|The following article features coverage from the American Society of Clinical Oncology (ASCO) 2018 meeting. Click here to read more of Oncology Nurse Advisor‘s conference coverage.|
Patients receiving olaparib (Lynparza) for relapsed ovarian cancer (OC) may develop folate deficiency, according to findings of a small case series from researchers at Rush University Medical Center in Chicago.
The researchers discovered severe folate deficiency in a patient receiving olaparib, a poly (ADP-ribase) polymerase (PARP)-inhibitor, for relapsed ovarian cancer with no plausible explanation for the adverse effect. To their knowledge, this is the first case indicating an association between olaparib therapy and folate deficiency.
Severe folate deficiency can contribute to anemia, necessitating blood transfusion, dose reduction, and/or drug discontinuation. Therefore, the researchers conducted a chart review of patients with relapsed OC undergoing olaparib therapy to determine the incidence of folate deficiency in this patient population.
The chart review identified 7 patients who were receiving olaparib therapy for relapsed OC. Six of the 7 patients had moderate to severe folate deficiency while taking olaparib. Of those 6 patients, 5 had undetectable or near-undetectable folate levels (1.6 ng/mL or lower), and 3 developed transfusion-dependent anemia within a mean 39 days after olaparib initiation and required dose reduction or drug discontinuation.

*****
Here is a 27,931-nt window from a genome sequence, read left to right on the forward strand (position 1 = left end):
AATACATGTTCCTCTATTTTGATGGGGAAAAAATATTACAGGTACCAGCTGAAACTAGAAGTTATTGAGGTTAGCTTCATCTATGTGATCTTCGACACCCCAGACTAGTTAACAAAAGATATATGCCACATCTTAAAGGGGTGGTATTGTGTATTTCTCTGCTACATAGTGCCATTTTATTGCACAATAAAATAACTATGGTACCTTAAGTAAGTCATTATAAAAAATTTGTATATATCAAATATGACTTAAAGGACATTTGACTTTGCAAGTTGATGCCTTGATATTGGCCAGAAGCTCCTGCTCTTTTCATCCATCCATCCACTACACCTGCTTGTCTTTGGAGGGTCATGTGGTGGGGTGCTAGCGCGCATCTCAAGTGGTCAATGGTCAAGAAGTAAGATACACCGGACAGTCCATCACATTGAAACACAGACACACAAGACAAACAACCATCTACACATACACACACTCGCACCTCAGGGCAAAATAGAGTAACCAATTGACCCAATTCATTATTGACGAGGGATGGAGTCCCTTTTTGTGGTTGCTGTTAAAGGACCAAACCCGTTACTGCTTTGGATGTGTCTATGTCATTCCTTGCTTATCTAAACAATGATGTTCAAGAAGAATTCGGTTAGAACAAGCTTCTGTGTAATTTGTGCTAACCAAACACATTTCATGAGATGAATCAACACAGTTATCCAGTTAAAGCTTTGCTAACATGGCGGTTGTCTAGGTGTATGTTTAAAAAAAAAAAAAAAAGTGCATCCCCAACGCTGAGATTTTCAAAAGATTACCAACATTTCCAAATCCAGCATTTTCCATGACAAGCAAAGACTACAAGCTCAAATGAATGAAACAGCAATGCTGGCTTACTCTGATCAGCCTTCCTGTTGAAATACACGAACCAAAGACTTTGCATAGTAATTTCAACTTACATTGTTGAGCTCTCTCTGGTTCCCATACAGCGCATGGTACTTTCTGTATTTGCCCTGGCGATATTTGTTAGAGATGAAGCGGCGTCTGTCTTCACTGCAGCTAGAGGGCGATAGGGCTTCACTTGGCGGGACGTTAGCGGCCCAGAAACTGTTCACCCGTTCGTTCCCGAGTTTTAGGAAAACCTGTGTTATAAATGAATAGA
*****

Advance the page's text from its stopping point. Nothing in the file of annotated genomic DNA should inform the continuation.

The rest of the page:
Patients who developed folate deficiency were treated with folic acid supplementation 1 mg daily. Serum folate level, anemia, and tolerability of olaparib subsequently improved.
Among the cases in this review, patients with relapsed OC treated with olaparib became folate deficient within weeks of initiating treatment. “We think that identifying and treating folate deficiency in this population is warranted, and may improve dose delivery and safety of olaparib therapy,” the researchers concluded. “Further studies should provide insight into potential interaction between PARP-inhibition, the folate pathway, and BRCA mutations in ovarian and other cancers. We are conducting translational research to elucidate the mechanism of this association.”
Shammo JM, Usha L, Richardson KJ, et al. Olaparib-induced severe folate deficiency in women with relapsed ovarian cancer: first report and case series. J Clin Oncol.2018;36(suppl):e17540.